DARPA’s new Hallmark program seeks to provide improved capabilities to rapidly plan, assess, and execute the full spectrum of U.S. military operations in space. Credit: DARPA.

WASHINGTON – The Defense Advanced Research Projects Agency could award contracts worth as much as $21.5 million for industry to develop new software systems meant to improve how the Defense Department visualizes and responds to threats in space.

The contracts are the first part of a DARPA program called Hallmark, which, in the past year, has become one of the agency’s top space priorities. The agency requested $28 million for the program in its 2017 budget.

The Defense Department is already working on a similar effort for the Air Force’s primary space operations nerve center, the Joint Space Operations Center at California’s Vandenberg Air Force Base. That program, known as the JSpOC Mission System Increment 3, would provide a battle management system to help the Air Force prepare for threats to its satellites and bolster the Defense Department’s monitoring, planning, and tasking of events in space.

But Increment 3 is still early in development and has been mired with questions about how it will move forward. In addition, lawmakers are skeptical of the acquisition strategy. The program is further complicated by the creating of a new joint space operations center with the intelligence community known as the Joint Interagency Combined Space Operations Center, which is experimenting with similar battle management and command and control capabilities.

Regardless, Defense Department officials have stressed the need for greater space situational awareness as well as accelerated response times to help combat what they see as emerging threats to national security satellites from China and Russia.

In a solicitation released June 17, DARPA said it hoped to develop new tools the Air Force could adopt for either space operations center.

“While existing technology can provide elements of situational awareness, indications and warnings, command, control and communications, there is currently no satisfactory capability to evaluate new technologies for their impact on space command and control capabilities,” the announcement said. “The goal is a comprehensive and effective set of space command and control (C2) capability technologies that can be spiraled into the Joint Space Operations Center and/or the Joint Interagency Combined Space Operations Center.”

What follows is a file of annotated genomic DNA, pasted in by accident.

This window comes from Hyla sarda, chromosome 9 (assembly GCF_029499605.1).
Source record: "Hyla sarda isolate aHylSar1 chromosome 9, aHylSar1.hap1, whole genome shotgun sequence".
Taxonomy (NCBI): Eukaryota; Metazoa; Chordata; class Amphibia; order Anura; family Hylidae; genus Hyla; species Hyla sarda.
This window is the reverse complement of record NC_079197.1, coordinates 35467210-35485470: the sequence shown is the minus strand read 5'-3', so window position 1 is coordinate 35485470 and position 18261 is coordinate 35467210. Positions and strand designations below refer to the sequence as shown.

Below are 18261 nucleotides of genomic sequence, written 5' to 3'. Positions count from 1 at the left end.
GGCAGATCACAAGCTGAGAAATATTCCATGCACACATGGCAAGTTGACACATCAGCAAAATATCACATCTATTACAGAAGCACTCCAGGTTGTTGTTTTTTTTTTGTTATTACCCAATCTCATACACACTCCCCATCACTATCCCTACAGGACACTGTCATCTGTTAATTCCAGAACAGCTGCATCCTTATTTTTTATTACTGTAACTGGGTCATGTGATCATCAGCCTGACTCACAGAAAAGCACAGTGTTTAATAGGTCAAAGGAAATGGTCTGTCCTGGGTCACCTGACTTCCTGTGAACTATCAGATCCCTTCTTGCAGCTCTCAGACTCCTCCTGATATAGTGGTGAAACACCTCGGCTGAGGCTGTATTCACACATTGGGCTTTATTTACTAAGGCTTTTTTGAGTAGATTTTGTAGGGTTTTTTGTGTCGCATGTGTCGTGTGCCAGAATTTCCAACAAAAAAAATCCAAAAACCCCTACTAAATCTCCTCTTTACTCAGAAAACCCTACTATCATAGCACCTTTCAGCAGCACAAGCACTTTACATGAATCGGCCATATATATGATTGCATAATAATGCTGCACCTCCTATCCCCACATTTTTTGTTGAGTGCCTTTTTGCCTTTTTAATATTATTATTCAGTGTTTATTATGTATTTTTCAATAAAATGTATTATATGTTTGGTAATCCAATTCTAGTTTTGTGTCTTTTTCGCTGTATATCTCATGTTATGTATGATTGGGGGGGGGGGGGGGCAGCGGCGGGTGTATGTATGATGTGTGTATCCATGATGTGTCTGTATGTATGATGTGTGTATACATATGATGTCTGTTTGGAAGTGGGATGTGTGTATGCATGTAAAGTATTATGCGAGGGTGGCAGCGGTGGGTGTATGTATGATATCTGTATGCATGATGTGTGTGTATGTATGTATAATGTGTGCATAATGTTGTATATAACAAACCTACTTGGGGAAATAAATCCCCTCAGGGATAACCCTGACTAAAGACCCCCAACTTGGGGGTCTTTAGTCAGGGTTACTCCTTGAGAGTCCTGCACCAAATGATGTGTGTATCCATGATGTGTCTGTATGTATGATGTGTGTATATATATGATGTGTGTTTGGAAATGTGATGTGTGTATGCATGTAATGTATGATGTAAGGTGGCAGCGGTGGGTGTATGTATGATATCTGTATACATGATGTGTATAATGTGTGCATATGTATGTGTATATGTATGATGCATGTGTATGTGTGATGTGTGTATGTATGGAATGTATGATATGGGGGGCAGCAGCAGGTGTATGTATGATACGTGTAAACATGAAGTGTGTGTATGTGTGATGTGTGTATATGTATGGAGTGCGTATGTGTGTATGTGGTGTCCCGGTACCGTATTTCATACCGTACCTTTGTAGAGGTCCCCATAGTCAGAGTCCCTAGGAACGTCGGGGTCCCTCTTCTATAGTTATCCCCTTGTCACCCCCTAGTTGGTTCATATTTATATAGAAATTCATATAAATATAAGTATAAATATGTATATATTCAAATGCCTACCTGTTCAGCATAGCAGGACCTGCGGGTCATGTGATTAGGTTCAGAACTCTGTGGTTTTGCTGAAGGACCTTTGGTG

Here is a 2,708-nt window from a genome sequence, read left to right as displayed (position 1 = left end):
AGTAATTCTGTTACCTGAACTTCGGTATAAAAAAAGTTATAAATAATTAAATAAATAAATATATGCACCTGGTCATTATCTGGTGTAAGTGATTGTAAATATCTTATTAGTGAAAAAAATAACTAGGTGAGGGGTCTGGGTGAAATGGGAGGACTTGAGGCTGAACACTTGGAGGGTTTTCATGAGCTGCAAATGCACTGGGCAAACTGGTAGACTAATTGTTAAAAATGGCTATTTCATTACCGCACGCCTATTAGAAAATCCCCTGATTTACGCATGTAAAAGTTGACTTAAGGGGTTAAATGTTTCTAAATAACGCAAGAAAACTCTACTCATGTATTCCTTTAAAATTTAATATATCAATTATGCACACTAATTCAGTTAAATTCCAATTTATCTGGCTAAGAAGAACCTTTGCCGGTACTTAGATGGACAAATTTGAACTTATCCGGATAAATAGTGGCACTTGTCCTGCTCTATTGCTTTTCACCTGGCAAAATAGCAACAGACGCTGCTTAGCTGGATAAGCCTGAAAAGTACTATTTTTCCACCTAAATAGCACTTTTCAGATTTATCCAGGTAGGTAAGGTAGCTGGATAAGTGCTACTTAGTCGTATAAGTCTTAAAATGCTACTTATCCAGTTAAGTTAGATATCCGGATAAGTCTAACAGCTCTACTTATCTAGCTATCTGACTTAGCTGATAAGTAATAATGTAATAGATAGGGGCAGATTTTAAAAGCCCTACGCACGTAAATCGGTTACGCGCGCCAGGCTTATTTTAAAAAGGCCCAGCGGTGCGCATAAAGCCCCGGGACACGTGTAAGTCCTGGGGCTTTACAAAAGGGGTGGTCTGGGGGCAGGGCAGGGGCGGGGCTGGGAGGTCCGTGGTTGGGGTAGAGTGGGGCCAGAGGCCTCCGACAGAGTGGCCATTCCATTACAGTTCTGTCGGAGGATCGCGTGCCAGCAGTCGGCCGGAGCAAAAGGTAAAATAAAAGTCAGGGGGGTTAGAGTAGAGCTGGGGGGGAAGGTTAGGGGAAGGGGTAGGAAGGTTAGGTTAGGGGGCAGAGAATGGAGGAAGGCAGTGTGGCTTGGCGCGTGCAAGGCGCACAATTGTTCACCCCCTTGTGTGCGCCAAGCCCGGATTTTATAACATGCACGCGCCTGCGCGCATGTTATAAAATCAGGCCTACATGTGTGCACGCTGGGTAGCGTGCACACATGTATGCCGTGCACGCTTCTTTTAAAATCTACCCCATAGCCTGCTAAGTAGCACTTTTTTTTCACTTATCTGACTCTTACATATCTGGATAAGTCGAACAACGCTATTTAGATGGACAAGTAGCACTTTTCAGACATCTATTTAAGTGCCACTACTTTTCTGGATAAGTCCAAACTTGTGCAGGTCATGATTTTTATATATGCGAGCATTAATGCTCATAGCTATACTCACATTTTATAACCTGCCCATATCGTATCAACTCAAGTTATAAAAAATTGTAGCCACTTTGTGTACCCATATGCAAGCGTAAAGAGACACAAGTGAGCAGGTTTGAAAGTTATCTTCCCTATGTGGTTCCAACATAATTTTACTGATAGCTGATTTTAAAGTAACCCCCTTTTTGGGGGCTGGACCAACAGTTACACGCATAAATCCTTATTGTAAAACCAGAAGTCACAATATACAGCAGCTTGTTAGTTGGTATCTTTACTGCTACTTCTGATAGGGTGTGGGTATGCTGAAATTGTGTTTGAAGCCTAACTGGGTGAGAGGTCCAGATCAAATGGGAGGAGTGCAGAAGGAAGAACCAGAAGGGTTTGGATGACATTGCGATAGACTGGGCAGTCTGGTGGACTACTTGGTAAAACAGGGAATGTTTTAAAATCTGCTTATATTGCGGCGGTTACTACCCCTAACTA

The June 17 announcement is the first of two Hallmark-related solicitations DARPA plans to unveil this summer.

This initial request is for a three-phase, proof-of-concept effort that would provide the backbone for a new software system and set up a home for that system, likely in Northern Virginia. Multiple awards are possible, the announcement said.

The first phase would last 18 months, beginning with a contract award in early 2017, and include contracts worth as much as $16 million. This period would be followed by two potential options: Phase 2, which would cover 15 months and could be worth $4 million, would integrate additional command and control capabilities to a software testbed; Phase 3, which would last 12 months and carry a value of up to $1.5 million, would further the technology and fund a transition of the program to the Air Force.

The second solicitation, expected later this summer, would ask industry to develop software and specific tools to bolster the Air Force’s capabilities.

Brad Tousley, the director of DARPA’s Tactical Technology Office, said last month that ideally Hallmark will provide a real-time visualization of what’s happening in space as well as a range of actions a military officer could take to respond. This would include integrating existing data streams and combining them with new space situational awareness data.

“The agreement we have with the Air Force is to test it, feed this technical information into it and then we’ll experiment with space warfighters over a 24-36 month period,” Tousley said during the GEOINT 2016 conference in May. “At that point it transitions to the JSpOC or the JICSpOC, depending on how those two organizations shake out in the future.”

Responses to the first solicitation are due Aug. 15.

Mike Gruss covers military space issues, including the U.S. Air Force and Missile Defense Agency, for SpaceNews. He is a graduate of Miami University in Oxford, Ohio.